Why is it rainbows are splashed around everywhere during this “Coronavirus epidemic”? I thought the rainbow was an illustration of God’s promise not to rain down rain for 40 days and 40 nights again, the symbol, or at least the colours of which were
hijacked adopted by the whole “BLT” thing, if I’m not mistaken. Did he keep his promise? I’m not sure; there have certainly been many floods around the world since the whole Noah and his Ark debarkle. Perhaps The Bible itself hijacked the rainbow and that story also.
I’m not anti-rainbow; I quite like them, they are colourful. I’ll also unashamedly admit that I find it amusing when PFUs dance on them (links below). There is something that makes me feel uneasy about the rainbow things though, something akin to hand-clapping.
“Hand-clapping?” you say.
You see, it seems to be that my brain got reprogrammed some years back in a hand-clapping situation. NLP if you will. I was at an event, somewhat as an outsider, I had been invited by a family member and her partner. At the end of the event there was a gathering with awards being handed out, and much hand-clapping with each hand-out. I of course followed suit, but I became aware in that moment of the fact that I was an outsider, saying “well done” (through the act of clapping) to complete strangers whom I cared diddly squat about. But, I couldn’t just stand there and not clap, could I?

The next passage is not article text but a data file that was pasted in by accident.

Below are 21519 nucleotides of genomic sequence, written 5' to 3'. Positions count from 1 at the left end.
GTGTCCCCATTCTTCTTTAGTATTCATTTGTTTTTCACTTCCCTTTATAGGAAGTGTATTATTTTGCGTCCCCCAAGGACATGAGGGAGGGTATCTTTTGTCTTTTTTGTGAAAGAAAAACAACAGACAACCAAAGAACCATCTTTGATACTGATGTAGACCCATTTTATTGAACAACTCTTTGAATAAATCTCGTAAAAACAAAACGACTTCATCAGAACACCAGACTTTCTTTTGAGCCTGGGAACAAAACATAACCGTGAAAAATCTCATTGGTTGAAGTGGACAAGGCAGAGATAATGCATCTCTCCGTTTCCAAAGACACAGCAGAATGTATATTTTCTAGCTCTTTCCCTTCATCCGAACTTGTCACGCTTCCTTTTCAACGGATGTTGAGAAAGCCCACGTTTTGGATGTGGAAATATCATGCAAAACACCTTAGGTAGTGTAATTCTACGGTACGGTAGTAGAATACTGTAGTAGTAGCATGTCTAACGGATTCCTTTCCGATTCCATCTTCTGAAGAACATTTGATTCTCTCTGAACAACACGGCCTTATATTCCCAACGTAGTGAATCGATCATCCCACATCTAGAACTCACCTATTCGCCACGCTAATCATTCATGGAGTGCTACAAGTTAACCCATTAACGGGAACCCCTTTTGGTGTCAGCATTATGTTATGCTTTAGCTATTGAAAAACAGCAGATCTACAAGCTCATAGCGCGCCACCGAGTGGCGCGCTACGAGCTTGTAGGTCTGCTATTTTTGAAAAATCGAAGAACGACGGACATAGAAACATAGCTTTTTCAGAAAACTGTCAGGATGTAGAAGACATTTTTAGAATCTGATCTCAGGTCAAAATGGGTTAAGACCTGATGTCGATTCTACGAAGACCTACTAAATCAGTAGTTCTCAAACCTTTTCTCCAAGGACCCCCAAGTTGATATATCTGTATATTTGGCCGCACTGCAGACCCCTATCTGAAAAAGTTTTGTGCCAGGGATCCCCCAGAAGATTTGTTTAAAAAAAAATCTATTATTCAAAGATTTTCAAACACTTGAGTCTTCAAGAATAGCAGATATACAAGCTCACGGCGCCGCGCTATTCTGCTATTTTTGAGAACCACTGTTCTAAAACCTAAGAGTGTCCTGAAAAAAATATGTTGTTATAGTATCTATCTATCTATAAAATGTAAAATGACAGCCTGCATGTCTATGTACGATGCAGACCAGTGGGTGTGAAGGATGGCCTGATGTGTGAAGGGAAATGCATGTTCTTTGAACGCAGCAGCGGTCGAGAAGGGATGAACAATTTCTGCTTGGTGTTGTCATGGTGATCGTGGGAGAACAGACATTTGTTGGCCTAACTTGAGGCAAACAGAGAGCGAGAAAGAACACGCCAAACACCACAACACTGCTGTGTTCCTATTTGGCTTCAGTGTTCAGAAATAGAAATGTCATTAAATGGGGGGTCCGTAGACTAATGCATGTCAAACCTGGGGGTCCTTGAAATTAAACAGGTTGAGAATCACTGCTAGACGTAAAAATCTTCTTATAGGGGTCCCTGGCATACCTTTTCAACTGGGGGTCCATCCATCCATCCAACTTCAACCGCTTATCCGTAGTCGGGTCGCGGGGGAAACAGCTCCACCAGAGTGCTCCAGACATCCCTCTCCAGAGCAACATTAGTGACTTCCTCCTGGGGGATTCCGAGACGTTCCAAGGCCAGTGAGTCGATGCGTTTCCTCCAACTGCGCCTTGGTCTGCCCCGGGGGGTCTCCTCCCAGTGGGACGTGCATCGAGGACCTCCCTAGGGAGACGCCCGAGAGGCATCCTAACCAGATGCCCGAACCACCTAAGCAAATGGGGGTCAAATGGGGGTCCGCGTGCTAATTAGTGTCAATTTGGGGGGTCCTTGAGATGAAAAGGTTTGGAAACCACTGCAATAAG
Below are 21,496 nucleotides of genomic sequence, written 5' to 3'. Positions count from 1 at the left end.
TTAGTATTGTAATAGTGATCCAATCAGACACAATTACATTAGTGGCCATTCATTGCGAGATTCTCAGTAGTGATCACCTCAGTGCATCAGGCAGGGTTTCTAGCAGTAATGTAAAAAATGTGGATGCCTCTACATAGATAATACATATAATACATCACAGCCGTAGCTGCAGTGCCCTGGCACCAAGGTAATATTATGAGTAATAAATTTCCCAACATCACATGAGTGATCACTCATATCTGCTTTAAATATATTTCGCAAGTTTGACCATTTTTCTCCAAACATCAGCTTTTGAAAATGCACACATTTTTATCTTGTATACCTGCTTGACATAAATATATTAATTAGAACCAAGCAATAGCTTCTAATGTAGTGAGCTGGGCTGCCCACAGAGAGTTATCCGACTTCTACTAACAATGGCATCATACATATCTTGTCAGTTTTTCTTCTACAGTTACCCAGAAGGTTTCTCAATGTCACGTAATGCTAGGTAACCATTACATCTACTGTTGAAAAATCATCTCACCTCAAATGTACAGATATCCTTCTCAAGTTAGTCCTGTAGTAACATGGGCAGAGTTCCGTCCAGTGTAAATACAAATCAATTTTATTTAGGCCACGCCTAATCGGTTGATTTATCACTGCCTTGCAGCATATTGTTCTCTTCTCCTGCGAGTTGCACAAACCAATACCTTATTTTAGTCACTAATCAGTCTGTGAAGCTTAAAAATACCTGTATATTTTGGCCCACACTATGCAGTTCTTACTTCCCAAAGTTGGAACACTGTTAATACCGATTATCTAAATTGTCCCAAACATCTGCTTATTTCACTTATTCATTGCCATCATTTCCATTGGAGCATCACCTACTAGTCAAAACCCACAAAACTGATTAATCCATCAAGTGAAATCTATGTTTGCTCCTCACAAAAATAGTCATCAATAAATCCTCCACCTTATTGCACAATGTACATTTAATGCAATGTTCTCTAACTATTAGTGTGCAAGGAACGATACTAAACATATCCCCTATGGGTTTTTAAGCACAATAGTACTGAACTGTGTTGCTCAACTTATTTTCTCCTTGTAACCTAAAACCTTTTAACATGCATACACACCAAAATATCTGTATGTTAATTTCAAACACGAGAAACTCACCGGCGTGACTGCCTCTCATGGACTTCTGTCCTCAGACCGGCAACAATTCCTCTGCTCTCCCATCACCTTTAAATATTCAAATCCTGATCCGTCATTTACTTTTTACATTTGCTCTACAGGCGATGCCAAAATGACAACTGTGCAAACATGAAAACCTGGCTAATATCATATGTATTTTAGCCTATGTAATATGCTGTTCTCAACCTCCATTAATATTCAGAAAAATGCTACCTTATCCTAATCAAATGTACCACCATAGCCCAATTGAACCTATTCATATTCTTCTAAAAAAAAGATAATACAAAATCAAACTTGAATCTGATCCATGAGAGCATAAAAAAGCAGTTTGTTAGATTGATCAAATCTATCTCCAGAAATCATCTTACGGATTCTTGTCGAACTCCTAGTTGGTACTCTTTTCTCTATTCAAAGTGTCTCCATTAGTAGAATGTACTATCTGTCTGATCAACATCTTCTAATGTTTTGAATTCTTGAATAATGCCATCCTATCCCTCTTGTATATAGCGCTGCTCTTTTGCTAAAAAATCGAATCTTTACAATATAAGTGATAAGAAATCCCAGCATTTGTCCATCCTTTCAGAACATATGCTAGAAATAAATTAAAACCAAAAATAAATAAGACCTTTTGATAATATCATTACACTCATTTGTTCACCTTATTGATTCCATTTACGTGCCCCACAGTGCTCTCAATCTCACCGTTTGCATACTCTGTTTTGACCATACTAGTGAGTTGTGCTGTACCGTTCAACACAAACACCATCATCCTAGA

I think back to my school years which were probably when I last clapped to that kind of degree. I certainly wasn’t self-conscious of my clapping then, only perhaps of the risk of clapping out of time, so I’m not sure what had changed since then. Maybe I had been shut away too long. In one’s younger years we have little say in what social conventions we adhere to, but now progressing through my 30s I question a lot more what social norms exist and why people might stick to them. I also think how I can avoid them. Just like Christmas*.
“Like Christmas?” you say.
Yes. This whole rainbow-coloured time, I’ve come to realise, is one of those Christmas times where I want to either avoid, or do my own thing, or stick to the routines I’m familiar with.
This rainbow-coloured time involves queuing outside shops (well it would, except I mostly avoid that), following arrows when inside shops, and being aware of the whole ‘social-distancing’ thing, which actually feels like anti-social-distancing to me. The dances I find myself trying to actually avoid doing around people, and them around me (but with less avoiding of the act it seems) makes me feel immensely awkward.